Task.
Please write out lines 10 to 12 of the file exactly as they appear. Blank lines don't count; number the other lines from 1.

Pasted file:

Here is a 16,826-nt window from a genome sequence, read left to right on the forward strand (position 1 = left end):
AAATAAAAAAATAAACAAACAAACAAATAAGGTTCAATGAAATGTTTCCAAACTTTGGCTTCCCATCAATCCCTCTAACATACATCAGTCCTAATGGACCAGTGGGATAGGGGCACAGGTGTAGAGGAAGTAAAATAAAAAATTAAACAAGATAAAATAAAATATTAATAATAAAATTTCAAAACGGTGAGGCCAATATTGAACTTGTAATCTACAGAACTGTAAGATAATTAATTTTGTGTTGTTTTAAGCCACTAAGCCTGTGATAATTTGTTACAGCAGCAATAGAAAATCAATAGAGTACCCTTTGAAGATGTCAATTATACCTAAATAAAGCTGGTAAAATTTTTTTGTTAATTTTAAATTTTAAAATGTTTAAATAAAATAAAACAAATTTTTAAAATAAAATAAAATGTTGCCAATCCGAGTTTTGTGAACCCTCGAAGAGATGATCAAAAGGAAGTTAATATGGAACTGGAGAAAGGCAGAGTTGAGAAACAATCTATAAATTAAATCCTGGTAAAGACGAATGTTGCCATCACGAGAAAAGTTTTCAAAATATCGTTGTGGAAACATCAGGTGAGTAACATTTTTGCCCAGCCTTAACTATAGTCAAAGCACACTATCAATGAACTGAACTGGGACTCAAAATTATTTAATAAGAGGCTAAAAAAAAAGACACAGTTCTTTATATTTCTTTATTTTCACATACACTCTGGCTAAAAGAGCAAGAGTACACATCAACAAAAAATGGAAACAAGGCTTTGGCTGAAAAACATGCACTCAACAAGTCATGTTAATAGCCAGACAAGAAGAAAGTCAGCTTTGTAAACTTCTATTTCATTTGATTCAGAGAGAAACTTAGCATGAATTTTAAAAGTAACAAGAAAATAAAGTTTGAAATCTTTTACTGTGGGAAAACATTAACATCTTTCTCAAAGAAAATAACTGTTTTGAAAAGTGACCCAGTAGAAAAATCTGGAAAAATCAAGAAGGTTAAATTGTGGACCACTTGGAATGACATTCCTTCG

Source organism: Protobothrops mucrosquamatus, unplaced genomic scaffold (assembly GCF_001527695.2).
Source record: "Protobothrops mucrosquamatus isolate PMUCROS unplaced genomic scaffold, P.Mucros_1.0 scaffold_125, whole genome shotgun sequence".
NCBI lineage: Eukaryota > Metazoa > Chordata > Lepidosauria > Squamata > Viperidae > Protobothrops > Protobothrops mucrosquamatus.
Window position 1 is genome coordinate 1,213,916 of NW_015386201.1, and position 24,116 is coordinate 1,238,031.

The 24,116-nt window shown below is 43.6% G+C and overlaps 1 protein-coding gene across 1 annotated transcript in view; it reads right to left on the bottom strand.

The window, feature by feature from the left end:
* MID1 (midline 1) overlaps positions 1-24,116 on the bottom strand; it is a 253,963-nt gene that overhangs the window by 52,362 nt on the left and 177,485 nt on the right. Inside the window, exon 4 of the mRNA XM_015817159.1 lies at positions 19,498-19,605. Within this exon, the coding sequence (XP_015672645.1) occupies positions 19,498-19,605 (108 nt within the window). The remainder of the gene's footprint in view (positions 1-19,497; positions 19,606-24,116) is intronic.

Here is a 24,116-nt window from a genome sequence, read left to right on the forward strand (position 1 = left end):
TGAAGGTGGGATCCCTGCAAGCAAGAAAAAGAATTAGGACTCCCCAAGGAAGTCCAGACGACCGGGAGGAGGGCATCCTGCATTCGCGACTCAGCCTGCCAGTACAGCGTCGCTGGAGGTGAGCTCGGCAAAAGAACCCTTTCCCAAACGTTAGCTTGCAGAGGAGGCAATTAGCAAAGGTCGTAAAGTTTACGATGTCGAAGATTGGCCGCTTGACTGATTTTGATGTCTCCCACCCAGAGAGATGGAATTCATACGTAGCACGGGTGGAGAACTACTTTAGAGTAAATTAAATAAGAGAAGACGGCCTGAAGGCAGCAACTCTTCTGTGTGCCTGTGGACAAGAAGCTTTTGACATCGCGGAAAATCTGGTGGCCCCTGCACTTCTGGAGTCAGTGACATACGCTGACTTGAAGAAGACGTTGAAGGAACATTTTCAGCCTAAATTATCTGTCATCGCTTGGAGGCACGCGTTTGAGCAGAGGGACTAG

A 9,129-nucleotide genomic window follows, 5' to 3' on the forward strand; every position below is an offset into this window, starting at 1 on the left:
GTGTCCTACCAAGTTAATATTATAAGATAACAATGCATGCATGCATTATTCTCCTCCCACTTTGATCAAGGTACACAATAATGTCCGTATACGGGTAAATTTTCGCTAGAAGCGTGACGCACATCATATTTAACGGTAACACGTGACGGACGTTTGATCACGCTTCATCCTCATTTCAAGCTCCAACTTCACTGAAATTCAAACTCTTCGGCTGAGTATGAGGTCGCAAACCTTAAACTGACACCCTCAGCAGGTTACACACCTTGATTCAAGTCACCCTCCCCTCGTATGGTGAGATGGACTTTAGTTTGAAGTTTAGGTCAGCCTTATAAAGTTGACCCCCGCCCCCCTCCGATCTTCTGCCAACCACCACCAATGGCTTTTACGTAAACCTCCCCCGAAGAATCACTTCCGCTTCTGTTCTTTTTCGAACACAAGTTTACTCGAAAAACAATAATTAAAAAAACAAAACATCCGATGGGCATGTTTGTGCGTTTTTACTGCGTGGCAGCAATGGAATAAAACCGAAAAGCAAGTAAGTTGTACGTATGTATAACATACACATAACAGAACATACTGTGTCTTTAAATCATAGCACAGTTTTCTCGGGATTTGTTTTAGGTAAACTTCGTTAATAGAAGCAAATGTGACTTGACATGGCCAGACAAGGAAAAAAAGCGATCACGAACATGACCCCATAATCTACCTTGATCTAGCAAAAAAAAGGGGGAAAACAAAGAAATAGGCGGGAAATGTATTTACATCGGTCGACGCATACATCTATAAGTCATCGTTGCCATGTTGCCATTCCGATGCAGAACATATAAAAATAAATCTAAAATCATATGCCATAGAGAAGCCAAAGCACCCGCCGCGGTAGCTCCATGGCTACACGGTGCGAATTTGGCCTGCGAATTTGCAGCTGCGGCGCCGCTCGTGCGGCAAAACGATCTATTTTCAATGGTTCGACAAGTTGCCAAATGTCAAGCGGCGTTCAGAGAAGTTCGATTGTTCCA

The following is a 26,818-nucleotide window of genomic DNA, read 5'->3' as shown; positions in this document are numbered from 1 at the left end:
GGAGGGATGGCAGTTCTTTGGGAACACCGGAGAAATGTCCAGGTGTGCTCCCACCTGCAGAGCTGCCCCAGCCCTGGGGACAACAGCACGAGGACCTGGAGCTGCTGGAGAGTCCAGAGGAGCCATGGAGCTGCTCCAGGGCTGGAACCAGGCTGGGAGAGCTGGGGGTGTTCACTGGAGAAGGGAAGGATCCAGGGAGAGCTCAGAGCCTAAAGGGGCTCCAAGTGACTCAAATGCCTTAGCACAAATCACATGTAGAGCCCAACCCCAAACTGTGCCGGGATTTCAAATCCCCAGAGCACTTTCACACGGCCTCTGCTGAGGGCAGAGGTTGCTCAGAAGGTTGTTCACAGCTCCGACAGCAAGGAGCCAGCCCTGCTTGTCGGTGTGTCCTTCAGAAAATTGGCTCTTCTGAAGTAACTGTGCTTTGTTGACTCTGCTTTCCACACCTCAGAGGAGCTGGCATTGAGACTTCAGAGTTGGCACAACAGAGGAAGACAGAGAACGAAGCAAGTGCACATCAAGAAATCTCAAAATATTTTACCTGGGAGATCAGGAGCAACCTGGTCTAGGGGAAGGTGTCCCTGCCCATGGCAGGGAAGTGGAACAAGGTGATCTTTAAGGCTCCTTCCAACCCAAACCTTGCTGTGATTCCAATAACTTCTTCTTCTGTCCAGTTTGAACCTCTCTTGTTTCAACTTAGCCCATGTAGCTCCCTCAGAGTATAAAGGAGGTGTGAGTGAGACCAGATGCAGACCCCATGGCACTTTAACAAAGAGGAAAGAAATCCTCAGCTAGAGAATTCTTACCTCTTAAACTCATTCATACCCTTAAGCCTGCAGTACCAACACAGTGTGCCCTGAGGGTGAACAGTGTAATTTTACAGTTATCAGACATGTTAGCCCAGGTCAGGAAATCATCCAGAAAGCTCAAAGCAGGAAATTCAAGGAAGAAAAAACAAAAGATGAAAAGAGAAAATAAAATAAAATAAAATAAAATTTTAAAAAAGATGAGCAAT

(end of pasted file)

Here is a 24,116-nt window from a genome sequence, read left to right on the forward strand (position 1 = left end):
TGAAGGTGGGATCCCTGCAAGCAAGAAAAAGAATTAGGACTCCCCAAGGAAGTCCAGACGACCGGGAGGAGGGCATCCTGCATTCGCGACTCAGCCTGCCAGTACAGCGTCGCTGGAGGTGAGCTCGGCAAAAGAACCCTTTCCCAAACGTTAGCTTGCAGAGGAGGCAATTAGCAAAGGTCGTAAAGTTTACGATGTCGAAGATTGGCCGCTTGACTGATTTTGATGTCTCCCACCCAGAGAGATGGAATTCATACGTAGCACGGGTGGAGAACTACTTTAGAGTAAATTAAATAAGAGAAGACGGCCTGAAGGCAGCAACTCTTCTGTGTGCCTGTGGACAAGAAGCTTTTGACATCGCGGAAAATCTGGTGGCCCCTGCACTTCTGGAGTCAGTGACATACGCTGACTTGAAGAAGACGTTGAAGGAACATTTTCAGCCTAAATTATCTGTCATCGCTTGGAGGCACGCGTTTGAGCAGAGGGACTAG

A 9,129-nucleotide genomic window follows, 5' to 3' on the forward strand; every position below is an offset into this window, starting at 1 on the left: